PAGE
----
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How Bitcoin Crash Affects Other Cryptocurrencies

How Bitcoin Crash Affects Other Cryptocurrencies

Last updated: January 29, 2021 | March 13, 2018 | Mariella Blankenship
cryptofinance

Table of Contents

  • The study also found that cryptocurrency volatility is much greater than that of other assets.

A Bitcoin crash is likely to derail other cryptocurrencies, according to new research. However, more traditional markets would be relatively insulated from severe devaluation.

The new study from Anglia Ruskin University in the UK shows how it is possible that a sudden drop in the value of Bitcoin will blow up other cryptocurrencies. Nevertheless, it is doubtful that the cumulative effect would have a lasting impact on conventional firms.

In the study, the researchers looked at the recent performance of three established cryptocurrencies: Bitcoin, Litecoin, and Ripple. In doing so, the researchers assessed the relationship of these cryptocurrencies to a variety of other financial assets, including gold, bonds, and stocks.

This analysis showed that Bitcoin price changes affect Ripple, with a spillover of 28.37%. Bitcoin similarly affects Litecoin (42.3 percent). In terms of other assets, the biggest spillover from a cryptocurrency to a traditional asset was Bitcoin to Forex (the foreign exchange market for currency trading), which was at 15.25%.

The study also found that cryptocurrency volatility is much greater than that of other assets.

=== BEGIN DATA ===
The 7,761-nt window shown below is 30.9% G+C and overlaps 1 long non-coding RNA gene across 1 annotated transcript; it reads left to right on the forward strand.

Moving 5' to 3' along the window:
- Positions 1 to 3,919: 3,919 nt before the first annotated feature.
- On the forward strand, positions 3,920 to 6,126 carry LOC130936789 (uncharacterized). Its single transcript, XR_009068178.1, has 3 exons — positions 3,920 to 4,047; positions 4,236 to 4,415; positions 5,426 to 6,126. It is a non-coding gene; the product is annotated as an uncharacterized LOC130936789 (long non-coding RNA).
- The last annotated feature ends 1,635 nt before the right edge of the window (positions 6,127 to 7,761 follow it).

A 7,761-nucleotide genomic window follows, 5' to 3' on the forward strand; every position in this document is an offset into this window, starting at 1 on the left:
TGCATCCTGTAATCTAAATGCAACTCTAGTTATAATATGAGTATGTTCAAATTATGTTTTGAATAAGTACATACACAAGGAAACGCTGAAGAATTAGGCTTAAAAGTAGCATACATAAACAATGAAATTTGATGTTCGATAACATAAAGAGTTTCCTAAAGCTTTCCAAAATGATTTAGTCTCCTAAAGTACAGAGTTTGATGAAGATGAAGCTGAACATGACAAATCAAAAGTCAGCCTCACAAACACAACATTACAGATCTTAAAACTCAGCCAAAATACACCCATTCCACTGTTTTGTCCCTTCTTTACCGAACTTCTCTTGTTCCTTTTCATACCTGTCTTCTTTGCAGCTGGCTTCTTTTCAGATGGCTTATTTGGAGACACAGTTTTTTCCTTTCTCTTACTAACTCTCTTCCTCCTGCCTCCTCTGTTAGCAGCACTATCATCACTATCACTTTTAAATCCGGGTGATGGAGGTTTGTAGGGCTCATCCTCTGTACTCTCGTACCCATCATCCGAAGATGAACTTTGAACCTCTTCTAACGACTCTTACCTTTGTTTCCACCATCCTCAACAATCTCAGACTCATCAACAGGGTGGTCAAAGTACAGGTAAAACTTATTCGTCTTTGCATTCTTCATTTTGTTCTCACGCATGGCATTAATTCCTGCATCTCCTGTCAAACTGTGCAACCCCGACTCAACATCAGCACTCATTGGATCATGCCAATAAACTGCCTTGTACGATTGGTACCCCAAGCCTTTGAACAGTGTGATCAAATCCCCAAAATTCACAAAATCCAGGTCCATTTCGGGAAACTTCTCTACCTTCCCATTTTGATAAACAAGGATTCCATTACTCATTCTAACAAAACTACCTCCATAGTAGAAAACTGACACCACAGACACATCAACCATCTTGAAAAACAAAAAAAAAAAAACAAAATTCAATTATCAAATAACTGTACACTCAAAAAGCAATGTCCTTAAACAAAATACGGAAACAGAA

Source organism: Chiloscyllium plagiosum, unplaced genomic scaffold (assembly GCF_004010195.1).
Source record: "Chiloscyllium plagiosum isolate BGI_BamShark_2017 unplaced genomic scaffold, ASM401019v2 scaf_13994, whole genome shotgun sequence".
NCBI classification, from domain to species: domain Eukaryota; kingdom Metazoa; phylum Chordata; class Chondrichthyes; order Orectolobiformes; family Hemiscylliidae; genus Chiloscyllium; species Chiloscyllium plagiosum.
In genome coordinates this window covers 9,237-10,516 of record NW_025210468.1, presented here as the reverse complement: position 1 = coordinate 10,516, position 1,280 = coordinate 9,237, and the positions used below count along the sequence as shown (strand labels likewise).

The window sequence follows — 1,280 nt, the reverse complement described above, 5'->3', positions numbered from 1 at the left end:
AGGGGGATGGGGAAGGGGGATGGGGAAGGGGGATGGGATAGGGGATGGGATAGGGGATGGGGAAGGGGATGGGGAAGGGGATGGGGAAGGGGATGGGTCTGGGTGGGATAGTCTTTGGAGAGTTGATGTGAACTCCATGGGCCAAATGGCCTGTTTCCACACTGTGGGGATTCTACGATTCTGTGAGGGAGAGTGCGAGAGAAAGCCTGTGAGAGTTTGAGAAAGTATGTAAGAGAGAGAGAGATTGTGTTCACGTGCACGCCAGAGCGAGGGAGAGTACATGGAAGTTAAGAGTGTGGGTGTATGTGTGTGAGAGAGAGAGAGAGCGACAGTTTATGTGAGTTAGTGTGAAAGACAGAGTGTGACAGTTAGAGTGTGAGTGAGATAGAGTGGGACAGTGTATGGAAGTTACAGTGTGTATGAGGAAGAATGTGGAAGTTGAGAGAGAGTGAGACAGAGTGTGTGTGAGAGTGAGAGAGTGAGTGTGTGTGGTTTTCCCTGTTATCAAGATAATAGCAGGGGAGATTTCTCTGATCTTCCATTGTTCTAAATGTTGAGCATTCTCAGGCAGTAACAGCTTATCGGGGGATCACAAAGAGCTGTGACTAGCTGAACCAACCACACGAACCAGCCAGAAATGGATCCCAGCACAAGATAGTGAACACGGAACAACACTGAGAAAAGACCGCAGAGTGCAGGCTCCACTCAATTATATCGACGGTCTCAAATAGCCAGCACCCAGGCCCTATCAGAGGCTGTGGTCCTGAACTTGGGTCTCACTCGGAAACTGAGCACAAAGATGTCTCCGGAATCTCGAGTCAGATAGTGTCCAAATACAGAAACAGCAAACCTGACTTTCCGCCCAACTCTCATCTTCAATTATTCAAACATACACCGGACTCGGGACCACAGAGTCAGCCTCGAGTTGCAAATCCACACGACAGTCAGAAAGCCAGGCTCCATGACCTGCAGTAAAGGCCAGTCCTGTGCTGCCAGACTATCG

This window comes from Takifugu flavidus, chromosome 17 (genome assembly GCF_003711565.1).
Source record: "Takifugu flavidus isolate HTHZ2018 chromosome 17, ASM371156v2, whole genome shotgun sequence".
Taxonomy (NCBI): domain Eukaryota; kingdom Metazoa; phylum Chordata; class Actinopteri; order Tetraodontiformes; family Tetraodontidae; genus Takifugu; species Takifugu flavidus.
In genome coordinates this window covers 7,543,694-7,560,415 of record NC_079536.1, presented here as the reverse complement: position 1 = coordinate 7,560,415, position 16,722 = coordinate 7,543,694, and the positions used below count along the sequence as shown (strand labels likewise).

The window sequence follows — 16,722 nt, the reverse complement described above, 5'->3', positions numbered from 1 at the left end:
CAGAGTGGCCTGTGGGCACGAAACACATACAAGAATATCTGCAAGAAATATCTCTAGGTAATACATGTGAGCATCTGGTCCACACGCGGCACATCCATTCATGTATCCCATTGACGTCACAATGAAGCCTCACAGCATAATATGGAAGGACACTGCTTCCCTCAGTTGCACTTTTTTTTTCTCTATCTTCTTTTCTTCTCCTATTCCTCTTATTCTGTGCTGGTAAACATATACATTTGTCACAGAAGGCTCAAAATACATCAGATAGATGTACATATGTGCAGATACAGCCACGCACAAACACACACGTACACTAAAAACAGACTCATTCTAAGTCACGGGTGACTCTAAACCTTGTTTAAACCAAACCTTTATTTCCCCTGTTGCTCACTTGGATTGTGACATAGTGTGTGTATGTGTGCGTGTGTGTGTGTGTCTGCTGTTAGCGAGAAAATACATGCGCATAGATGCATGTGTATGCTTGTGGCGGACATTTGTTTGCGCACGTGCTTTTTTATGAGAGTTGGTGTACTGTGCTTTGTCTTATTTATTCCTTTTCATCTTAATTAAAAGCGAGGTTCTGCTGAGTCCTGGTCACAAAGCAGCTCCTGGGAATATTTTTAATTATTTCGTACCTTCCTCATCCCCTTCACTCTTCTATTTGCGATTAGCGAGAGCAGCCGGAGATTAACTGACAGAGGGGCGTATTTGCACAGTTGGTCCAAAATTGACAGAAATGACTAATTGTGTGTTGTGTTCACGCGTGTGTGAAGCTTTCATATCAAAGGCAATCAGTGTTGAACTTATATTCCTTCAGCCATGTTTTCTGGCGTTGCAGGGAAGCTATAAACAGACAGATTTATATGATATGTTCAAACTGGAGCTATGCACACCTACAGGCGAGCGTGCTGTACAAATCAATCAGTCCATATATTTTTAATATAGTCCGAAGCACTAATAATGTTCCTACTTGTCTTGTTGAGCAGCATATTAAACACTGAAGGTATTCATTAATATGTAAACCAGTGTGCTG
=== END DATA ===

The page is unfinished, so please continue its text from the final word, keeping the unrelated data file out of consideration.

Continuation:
Ripple and Litecoin have very little Bitcoin control here. This means that the biggest pioneer in the market for cryptocurrencies is Bitcoin. Based on the analysis, the researchers conclude that the findings show that cryptocurrencies can offer diversification benefits to investors with short investment horizons.

On this point, lead researcher Larisa Yarovaya says: "Our findings support the position that cryptocurrencies are a new investment class and play a role in an investor portfolio, being highly connected but disconnected from core assets."

The research was published in the journal Economics Letters, in a paper titled “Exploring the dynamic relationships between cryptocurrencies and other financial assets”. Provided, that is, investors accept the idiosyncratic risks that come with digital currencies.

Another study, from the University of Edinburgh, noticed in the Bitcoin-related news that the devices used to administer Bitcoin accounts need to be strengthened in order to have stronger security against hackers. With this analysis, computer scientists found many security flaws in gadgets used to use Bitcoin to handle personal accounts.

This was demonstrated through a practical experiment. Here the researchers created a simple malware. This malicious code was able to intercept messages sent between hardware wallets and computers - locations where users manage their Bitcoin accounts. Based on this, the researchers recommend that more stringent security protocols be put in place.

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